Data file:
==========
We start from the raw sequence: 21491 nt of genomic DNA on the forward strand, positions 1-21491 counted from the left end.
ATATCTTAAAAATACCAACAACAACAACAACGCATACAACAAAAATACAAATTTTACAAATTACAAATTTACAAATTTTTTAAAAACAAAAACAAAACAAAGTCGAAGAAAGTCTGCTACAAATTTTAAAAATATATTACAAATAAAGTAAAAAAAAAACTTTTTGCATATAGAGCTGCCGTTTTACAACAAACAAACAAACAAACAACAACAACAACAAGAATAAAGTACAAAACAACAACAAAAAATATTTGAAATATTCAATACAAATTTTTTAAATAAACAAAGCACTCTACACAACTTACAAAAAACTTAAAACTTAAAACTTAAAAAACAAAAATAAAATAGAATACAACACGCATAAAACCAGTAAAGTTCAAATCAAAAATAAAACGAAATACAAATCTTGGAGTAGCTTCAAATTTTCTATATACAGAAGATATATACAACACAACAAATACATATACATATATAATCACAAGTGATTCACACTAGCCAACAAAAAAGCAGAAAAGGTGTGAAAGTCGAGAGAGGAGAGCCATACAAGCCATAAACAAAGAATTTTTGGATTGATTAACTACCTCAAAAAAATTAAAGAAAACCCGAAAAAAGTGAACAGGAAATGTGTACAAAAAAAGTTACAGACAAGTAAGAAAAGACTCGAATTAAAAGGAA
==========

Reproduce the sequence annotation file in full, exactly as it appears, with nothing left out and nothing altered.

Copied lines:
We start from the raw sequence: 21491 nt of genomic DNA on the forward strand, positions 1-21491 counted from the left end.
ATATCTTAAAAATACCAACAACAACAACAACGCATACAACAAAAATACAAATTTTACAAATTACAAATTTACAAATTTTTTAAAAACAAAAACAAAACAAAGTCGAAGAAAGTCTGCTACAAATTTTAAAAATATATTACAAATAAAGTAAAAAAAAAACTTTTTGCATATAGAGCTGCCGTTTTACAACAAACAAACAAACAAACAACAACAACAACAAGAATAAAGTACAAAACAACAACAAAAAATATTTGAAATATTCAATACAAATTTTTTAAATAAACAAAGCACTCTACACAACTTACAAAAAACTTAAAACTTAAAACTTAAAAAACAAAAATAAAATAGAATACAACACGCATAAAACCAGTAAAGTTCAAATCAAAAATAAAACGAAATACAAATCTTGGAGTAGCTTCAAATTTTCTATATACAGAAGATATATACAACACAACAAATACATATACATATATAATCACAAGTGATTCACACTAGCCAACAAAAAAGCAGAAAAGGTGTGAAAGTCGAGAGAGGAGAGCCATACAAGCCATAAACAAAGAATTTTTGGATTGATTAACTACCTCAAAAAAATTAAAGAAAACCCGAAAAAAGTGAACAGGAAATGTGTACAAAAAAAGTTACAGACAAGTAAGAAAAGACTCGAATTAAAAGGAA